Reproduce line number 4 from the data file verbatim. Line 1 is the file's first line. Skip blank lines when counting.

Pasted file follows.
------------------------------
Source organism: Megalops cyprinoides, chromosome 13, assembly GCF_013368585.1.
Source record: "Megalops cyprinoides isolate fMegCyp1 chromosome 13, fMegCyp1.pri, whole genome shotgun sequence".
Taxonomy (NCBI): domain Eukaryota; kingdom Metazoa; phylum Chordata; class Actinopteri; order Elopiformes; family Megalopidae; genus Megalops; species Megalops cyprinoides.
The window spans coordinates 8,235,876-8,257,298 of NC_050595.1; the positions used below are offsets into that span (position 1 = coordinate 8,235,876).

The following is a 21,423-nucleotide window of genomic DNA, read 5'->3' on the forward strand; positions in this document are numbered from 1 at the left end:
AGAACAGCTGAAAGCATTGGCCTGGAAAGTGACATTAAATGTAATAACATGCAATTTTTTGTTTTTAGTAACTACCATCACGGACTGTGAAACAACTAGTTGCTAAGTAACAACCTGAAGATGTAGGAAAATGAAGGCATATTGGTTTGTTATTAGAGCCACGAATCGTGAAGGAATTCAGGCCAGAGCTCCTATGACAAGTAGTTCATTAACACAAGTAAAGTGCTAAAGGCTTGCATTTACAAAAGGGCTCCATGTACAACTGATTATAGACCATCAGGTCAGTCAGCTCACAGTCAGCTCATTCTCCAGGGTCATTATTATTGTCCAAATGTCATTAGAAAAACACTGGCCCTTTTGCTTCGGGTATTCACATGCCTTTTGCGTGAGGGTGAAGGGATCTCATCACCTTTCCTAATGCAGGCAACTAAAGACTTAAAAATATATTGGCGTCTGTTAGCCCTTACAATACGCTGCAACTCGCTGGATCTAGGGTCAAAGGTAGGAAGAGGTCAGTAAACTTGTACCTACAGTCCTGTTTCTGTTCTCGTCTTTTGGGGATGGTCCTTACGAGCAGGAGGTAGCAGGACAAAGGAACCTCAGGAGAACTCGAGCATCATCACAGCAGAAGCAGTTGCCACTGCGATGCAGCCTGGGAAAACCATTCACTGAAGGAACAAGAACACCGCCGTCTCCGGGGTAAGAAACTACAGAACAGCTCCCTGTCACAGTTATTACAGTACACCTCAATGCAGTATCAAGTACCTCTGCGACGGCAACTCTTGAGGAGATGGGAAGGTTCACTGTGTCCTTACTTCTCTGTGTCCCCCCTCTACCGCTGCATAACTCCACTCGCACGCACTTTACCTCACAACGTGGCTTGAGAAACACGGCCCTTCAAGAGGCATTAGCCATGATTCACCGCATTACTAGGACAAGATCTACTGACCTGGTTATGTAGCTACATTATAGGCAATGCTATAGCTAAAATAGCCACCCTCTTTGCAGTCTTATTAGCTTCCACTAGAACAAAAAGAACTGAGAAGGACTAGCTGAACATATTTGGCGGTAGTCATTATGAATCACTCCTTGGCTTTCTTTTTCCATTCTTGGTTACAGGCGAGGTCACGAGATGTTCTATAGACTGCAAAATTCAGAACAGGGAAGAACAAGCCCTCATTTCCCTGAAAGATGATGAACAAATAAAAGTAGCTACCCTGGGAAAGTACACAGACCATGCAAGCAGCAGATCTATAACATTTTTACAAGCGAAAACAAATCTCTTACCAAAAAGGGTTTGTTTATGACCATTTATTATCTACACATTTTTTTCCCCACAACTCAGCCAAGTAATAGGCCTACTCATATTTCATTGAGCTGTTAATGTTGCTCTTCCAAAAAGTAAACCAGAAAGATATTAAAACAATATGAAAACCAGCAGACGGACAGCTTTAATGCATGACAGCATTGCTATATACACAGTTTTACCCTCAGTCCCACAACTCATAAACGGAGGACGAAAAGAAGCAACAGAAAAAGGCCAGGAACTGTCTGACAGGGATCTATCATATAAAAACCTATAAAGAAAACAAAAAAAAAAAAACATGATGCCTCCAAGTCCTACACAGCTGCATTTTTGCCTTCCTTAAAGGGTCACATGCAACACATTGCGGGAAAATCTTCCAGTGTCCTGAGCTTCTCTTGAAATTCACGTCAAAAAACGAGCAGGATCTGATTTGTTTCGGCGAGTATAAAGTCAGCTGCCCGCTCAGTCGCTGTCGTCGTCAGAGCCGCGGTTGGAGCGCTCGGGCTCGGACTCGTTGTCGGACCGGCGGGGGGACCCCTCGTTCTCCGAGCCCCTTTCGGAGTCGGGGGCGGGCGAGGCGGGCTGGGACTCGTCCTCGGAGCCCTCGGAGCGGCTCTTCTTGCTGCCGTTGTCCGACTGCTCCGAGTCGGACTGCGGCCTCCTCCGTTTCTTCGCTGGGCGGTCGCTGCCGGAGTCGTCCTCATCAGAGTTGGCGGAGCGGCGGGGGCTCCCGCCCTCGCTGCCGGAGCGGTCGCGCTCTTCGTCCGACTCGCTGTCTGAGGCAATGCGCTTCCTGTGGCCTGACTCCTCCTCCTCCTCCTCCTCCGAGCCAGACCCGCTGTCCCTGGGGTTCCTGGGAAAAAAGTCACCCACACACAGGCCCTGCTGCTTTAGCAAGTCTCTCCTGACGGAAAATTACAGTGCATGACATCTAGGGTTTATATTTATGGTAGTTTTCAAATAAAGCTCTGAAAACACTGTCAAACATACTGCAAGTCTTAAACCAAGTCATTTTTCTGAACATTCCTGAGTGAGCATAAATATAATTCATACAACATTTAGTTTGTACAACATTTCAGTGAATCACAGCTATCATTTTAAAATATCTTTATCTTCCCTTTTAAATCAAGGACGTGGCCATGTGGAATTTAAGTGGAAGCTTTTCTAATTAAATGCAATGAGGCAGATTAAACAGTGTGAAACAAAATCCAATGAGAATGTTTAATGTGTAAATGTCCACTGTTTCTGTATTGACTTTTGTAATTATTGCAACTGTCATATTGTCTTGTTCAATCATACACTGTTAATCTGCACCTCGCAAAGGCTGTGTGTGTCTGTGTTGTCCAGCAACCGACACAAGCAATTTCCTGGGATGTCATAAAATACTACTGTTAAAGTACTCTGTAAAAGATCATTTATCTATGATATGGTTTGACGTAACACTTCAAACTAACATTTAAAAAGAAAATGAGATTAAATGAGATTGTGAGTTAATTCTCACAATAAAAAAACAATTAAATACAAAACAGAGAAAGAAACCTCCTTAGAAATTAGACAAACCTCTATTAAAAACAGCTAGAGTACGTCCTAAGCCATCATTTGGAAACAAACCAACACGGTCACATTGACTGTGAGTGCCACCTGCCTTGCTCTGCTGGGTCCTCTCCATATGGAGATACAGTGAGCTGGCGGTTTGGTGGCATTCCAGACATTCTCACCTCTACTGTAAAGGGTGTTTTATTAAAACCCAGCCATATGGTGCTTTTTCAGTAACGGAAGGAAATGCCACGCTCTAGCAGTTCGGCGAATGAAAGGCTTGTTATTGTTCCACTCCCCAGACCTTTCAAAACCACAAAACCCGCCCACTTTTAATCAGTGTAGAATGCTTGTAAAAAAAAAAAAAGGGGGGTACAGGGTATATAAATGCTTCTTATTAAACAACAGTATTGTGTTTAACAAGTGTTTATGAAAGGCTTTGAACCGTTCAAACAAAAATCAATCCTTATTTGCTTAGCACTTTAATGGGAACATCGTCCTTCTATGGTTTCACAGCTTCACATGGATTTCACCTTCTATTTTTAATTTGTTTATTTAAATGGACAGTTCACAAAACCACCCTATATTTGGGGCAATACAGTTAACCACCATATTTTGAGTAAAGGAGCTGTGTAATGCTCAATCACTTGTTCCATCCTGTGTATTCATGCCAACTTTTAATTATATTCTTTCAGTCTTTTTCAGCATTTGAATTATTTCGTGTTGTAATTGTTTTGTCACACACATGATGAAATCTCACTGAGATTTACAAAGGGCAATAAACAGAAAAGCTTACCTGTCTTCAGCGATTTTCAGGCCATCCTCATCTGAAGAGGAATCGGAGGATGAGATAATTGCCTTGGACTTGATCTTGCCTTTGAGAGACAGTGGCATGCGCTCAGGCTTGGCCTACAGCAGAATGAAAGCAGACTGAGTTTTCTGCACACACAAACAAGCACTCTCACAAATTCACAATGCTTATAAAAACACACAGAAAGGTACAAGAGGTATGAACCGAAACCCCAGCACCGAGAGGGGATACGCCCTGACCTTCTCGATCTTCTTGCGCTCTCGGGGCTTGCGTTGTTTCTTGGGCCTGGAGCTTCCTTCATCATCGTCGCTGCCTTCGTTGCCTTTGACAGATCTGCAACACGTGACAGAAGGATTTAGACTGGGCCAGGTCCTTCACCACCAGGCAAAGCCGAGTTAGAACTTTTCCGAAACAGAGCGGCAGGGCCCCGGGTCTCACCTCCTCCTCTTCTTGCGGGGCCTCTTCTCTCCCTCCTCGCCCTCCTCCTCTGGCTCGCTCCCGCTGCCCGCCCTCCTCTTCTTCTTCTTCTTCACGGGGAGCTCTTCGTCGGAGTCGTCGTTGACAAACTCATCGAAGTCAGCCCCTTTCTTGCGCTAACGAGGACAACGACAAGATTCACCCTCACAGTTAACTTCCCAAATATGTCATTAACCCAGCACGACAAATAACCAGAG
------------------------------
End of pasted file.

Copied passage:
The window spans coordinates 8,235,876-8,257,298 of NC_050595.1; the positions used below are offsets into that span (position 1 = coordinate 8,235,876).